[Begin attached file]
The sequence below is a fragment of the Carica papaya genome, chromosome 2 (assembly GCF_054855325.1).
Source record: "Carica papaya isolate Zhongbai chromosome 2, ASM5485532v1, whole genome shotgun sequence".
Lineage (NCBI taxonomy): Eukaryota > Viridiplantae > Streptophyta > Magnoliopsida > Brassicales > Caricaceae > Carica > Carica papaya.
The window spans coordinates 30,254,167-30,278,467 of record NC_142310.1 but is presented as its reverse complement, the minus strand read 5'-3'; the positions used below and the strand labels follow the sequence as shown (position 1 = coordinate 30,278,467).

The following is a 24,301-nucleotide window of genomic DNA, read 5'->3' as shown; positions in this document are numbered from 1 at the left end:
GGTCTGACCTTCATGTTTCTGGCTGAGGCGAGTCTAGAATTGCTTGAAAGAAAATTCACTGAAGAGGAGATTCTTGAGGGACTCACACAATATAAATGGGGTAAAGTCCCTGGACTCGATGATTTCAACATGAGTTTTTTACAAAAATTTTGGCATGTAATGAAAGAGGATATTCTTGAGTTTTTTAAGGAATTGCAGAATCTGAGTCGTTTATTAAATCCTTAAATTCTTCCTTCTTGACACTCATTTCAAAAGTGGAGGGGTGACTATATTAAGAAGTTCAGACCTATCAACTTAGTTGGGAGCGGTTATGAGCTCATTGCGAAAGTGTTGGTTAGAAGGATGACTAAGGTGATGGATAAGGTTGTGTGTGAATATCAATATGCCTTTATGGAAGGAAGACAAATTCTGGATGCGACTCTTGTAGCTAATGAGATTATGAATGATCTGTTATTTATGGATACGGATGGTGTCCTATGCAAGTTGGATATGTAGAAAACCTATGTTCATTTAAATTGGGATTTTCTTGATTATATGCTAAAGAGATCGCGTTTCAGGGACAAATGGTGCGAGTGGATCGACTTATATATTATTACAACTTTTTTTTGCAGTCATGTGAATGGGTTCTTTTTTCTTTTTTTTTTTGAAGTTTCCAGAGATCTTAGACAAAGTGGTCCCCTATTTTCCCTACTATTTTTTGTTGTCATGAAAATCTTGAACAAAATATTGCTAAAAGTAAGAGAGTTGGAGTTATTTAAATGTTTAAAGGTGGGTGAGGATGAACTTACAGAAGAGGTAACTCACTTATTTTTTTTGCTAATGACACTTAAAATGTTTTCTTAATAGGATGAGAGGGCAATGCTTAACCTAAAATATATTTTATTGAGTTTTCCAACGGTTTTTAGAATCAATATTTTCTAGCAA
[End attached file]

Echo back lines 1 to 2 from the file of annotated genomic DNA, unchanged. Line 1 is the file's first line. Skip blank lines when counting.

The sequence below is a fragment of the Carica papaya genome, chromosome 2 (assembly GCF_054855325.1).
Source record: "Carica papaya isolate Zhongbai chromosome 2, ASM5485532v1, whole genome shotgun sequence".